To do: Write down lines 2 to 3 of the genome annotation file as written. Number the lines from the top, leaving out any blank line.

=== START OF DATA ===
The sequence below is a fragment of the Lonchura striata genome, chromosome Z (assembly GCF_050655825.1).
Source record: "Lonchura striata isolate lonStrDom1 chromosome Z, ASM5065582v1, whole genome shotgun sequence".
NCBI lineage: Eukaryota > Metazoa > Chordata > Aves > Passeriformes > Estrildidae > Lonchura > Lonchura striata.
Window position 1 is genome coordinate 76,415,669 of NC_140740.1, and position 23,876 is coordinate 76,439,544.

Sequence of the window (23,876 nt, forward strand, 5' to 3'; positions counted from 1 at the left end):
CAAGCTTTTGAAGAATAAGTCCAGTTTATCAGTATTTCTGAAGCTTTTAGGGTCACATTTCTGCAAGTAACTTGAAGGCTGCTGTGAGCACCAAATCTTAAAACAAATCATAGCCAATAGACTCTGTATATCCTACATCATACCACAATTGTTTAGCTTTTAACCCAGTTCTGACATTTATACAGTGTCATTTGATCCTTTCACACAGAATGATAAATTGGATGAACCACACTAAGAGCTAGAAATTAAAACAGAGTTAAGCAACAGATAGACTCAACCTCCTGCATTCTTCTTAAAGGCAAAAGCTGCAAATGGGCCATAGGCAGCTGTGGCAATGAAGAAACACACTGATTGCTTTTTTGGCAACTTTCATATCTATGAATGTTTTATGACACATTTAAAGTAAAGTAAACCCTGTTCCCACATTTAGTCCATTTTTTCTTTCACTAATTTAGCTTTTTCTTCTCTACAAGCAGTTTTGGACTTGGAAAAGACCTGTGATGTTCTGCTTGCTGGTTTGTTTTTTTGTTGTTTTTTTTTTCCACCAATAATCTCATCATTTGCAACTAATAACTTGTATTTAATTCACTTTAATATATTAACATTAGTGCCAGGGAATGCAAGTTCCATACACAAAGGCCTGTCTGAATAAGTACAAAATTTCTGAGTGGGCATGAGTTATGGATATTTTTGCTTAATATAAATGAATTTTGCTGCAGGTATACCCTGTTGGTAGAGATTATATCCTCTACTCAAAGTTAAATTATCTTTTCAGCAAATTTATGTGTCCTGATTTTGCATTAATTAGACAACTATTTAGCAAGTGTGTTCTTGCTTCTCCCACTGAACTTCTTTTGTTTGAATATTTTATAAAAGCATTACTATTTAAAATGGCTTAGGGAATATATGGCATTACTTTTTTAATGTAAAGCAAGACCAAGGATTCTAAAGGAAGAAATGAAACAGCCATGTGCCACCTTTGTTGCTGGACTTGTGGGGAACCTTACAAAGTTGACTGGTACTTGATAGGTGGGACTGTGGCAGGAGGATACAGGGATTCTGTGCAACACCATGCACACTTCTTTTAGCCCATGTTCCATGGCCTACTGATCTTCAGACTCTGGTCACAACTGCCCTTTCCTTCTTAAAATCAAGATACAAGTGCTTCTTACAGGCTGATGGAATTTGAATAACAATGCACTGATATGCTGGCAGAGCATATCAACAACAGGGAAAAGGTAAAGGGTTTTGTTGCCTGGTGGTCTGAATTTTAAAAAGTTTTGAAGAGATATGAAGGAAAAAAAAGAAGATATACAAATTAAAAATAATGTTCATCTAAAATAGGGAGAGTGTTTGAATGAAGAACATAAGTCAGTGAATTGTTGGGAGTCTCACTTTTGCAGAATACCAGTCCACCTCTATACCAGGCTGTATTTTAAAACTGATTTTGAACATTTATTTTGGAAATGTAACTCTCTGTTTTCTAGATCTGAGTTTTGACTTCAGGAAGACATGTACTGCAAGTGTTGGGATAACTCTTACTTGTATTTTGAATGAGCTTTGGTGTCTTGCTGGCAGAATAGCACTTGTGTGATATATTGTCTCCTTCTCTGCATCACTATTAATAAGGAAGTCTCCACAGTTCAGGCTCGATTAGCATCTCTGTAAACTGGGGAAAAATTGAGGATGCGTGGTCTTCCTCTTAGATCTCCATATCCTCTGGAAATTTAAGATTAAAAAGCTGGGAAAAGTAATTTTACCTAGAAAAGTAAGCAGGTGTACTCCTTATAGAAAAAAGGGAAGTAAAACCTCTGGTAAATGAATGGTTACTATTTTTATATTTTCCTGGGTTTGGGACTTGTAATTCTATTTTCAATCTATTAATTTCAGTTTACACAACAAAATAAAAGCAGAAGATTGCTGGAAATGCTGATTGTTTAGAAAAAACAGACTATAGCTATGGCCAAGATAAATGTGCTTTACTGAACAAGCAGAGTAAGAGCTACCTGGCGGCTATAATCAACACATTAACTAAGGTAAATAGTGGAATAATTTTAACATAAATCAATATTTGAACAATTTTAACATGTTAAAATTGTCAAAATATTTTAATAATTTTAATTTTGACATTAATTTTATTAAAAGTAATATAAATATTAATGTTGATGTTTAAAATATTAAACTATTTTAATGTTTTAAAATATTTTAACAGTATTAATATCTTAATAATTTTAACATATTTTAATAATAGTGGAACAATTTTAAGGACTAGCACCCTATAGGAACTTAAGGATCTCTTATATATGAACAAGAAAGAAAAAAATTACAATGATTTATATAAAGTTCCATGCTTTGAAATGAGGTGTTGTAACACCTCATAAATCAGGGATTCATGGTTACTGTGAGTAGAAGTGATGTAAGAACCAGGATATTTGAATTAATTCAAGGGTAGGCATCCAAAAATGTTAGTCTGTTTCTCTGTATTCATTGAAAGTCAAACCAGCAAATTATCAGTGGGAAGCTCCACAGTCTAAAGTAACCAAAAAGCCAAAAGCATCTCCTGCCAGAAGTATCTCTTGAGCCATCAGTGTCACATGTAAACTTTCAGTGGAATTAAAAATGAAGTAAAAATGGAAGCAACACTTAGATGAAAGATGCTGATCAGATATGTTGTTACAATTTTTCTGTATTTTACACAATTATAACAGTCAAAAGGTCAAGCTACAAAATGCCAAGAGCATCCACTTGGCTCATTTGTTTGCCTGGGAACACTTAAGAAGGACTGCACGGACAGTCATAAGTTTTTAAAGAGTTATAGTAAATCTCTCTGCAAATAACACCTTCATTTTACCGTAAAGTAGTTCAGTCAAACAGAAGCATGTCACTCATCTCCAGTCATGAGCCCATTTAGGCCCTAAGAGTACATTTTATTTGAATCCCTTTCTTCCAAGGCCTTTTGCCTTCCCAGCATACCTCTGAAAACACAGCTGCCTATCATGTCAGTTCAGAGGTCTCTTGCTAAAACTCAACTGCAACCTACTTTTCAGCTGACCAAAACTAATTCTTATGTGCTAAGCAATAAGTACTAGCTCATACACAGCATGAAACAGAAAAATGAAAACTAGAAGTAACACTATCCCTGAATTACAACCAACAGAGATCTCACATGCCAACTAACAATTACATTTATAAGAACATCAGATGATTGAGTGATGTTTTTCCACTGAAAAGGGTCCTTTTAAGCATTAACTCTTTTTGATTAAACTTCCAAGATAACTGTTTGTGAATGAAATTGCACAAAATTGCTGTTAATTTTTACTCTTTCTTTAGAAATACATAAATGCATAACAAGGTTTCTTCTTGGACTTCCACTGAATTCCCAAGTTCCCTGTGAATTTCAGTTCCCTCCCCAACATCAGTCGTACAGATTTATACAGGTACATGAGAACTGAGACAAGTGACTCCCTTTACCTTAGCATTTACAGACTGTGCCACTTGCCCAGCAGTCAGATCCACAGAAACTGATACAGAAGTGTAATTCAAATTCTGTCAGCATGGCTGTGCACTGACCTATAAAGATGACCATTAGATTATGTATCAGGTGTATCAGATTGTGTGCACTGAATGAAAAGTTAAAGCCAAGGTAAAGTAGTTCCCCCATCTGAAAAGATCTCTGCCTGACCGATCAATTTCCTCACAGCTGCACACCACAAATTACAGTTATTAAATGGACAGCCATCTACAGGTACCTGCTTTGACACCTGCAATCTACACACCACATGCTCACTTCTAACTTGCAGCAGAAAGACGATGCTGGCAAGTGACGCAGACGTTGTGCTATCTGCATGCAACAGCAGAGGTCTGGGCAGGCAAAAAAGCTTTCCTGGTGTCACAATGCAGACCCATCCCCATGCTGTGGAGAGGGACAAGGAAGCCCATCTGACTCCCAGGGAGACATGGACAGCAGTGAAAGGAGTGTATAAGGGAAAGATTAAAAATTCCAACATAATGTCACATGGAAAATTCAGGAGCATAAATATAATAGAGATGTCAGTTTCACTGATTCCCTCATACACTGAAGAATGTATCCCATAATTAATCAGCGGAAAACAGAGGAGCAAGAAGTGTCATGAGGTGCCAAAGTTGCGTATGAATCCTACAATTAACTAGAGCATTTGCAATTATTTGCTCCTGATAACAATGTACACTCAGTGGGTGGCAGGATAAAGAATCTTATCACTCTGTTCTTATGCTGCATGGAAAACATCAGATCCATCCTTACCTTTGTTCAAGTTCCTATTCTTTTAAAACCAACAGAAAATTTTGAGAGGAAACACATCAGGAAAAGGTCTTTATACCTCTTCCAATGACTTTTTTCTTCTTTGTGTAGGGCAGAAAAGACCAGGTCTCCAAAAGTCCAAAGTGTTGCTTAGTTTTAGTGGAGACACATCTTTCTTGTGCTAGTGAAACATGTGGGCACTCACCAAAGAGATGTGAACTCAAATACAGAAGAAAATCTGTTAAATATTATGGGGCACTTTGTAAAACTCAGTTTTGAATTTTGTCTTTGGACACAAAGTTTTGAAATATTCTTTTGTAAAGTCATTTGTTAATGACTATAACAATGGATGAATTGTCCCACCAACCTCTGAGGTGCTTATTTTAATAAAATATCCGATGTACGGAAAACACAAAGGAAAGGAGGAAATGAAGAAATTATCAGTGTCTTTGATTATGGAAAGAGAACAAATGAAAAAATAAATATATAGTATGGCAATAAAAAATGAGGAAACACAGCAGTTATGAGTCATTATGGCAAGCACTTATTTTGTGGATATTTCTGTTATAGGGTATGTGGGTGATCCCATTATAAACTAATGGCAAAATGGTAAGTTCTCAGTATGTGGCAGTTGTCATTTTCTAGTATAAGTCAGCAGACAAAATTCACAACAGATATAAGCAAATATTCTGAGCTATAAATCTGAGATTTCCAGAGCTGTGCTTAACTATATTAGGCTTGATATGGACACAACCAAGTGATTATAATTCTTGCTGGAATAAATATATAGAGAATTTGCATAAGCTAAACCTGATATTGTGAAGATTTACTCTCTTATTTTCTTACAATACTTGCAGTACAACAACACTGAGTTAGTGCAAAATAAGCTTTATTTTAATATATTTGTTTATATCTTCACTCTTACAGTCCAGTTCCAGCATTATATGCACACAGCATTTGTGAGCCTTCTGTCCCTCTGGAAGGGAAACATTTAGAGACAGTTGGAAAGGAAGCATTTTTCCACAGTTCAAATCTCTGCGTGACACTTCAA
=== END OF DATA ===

Source record: "Lonchura striata isolate lonStrDom1 chromosome Z, ASM5065582v1, whole genome shotgun sequence".
NCBI lineage: Eukaryota > Metazoa > Chordata > Aves > Passeriformes > Estrildidae > Lonchura > Lonchura striata.